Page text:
DHAKA - Hundreds of relatives of people who disappeared during a violent crackdown on the opposition ahead of this year's elections in Bangladesh protested on Wednesday to demand justice.
More than 200 people were killed in street clashes between the security forces and opposition supporters before and during the January 5 polls.
Opposition parties say another 300 of their supporters were abducted ahead of the vote, which they boycotted, leaving the ruling Awami League to stand uncontested.
Hundreds of people took part in Wednesday's protest in the capital Dhaka, many carrying photographs of relatives who have been missing since the bloody crackdown.
Afroza Islam Akhi said troops from the Rapid Action Battalion (RAB), a controversial elite unit, took her brother and five of his friends - all low-level opposition officials - in December 2013.
"They were never returned," she said. "Our plea to the government and the RAB: please return them. They did no harm." Syeda Shammi Sultana said she had not seen her husband since plain-clothes security forces detained him in Dhaka.
"My husband's only crime was that he was a BNP supporter," she said, referring to the main opposition Bangladesh Nationalist Party (BNP).
Rights groups said the disappearances reached levels not seen since Bangladesh won independence in 1971.
"These cases of disappearances are unprecedented and very alarming. We've not seen disappearances on such a scale since the 1971 independence war," Nur Khan Liton of the Ain of Salish Kendra (Law and Litigation Centre) told AFP.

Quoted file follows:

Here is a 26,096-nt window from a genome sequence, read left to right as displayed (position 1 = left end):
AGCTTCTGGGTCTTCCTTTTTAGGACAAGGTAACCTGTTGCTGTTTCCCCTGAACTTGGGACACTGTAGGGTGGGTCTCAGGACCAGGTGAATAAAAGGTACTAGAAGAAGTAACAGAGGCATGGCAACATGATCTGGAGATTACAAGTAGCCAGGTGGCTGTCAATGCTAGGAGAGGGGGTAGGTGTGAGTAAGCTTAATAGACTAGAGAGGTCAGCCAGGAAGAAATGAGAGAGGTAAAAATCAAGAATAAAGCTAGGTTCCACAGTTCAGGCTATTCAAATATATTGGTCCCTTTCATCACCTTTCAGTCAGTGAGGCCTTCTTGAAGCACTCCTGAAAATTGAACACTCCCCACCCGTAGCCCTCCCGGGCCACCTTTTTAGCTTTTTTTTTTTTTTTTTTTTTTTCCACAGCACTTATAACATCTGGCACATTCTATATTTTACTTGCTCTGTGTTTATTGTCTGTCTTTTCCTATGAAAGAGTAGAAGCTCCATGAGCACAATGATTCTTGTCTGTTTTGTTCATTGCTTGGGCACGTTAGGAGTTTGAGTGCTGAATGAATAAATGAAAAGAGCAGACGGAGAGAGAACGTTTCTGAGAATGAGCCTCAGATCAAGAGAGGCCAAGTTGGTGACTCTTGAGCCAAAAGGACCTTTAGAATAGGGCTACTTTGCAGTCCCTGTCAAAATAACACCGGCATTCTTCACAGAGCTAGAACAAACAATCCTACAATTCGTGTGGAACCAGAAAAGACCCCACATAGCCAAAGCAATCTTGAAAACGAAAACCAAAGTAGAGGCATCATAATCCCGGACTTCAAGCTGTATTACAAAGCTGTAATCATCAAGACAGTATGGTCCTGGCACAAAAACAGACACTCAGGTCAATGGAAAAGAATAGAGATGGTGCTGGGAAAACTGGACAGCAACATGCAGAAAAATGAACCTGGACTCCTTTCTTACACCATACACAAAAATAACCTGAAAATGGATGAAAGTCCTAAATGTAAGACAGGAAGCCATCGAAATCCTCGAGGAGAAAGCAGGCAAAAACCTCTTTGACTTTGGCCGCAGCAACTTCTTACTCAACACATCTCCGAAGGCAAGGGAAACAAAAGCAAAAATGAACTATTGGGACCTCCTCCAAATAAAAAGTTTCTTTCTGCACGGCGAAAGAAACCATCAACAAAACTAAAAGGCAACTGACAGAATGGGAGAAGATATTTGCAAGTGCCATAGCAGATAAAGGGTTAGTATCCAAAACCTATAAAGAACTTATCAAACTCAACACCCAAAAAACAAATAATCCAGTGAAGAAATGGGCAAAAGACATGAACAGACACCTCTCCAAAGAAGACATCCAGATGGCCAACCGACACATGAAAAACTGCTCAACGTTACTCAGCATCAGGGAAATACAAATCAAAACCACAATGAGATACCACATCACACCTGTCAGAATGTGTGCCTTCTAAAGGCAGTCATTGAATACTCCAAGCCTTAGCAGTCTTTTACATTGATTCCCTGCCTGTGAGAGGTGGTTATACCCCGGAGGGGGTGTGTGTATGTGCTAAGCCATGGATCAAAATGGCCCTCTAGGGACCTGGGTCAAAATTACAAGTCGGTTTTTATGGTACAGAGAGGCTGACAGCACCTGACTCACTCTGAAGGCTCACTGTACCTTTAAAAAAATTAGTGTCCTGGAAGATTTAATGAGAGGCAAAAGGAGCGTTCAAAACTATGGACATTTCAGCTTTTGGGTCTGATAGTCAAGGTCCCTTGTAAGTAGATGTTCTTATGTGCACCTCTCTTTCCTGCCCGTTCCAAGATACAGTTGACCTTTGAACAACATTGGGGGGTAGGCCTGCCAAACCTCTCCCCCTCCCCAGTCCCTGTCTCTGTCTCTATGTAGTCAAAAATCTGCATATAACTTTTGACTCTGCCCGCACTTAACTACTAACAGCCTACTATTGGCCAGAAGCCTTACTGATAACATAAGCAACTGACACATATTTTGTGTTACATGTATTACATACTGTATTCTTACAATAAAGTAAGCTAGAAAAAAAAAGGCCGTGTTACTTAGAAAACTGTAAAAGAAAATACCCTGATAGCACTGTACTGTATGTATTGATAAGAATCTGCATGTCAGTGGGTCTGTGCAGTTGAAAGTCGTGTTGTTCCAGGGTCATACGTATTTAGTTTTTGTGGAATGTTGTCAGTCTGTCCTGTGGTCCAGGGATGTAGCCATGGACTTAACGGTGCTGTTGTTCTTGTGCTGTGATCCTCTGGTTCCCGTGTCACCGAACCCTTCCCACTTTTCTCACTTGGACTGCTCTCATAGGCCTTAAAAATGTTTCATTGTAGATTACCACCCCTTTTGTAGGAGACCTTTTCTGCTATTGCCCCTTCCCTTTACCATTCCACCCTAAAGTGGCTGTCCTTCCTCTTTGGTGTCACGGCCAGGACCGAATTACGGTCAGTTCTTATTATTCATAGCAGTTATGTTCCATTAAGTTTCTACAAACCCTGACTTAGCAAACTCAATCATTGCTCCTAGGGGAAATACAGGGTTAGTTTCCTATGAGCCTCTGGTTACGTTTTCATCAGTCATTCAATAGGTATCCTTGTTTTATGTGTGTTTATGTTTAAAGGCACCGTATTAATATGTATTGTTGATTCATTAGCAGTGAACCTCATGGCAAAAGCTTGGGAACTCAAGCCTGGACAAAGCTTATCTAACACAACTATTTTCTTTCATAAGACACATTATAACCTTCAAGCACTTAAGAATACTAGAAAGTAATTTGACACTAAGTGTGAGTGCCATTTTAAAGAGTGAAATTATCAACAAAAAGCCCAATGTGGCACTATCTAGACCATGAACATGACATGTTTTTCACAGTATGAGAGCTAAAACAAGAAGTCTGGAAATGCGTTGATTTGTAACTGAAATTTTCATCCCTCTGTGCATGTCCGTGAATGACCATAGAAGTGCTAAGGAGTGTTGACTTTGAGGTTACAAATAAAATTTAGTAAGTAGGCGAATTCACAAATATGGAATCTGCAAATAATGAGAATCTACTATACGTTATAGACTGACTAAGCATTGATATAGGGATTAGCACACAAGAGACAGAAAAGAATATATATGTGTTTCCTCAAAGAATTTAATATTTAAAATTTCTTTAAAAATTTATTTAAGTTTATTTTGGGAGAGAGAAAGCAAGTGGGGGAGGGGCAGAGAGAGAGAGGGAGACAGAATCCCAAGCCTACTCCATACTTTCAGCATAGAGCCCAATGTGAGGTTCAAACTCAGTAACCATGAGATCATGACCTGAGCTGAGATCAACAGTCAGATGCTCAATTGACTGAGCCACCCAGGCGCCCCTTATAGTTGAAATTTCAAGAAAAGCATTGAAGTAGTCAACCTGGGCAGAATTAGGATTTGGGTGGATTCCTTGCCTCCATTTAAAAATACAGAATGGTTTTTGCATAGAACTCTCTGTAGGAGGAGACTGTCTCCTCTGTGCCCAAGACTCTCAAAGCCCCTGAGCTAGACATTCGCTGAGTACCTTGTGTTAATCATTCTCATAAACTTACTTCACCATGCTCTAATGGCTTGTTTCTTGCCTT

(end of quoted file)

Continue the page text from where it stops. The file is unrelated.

"We've investigated scores of such disappearance cases and found that in most cases security forces were involved." The government has denied that its agencies were behind the disappearances of political opponents.
RAB spokesman Mufti Mahmud told AFP the force was "not involved in any such abductions or disappearances".
The United States was among a host of countries to demand new polls that "credibly express the will" of the people after the Awami League romped to victory in the January ballot.
But rather than address such concerns, critics say the government has attempted to silence any further dissent backed, crucially, by the military.
Bangladesh's military has a long history of intervening in politics and the former territory of East Pakistan has seen more than a dozen coups since its bloody war of secession from Islamabad more than 40 years ago.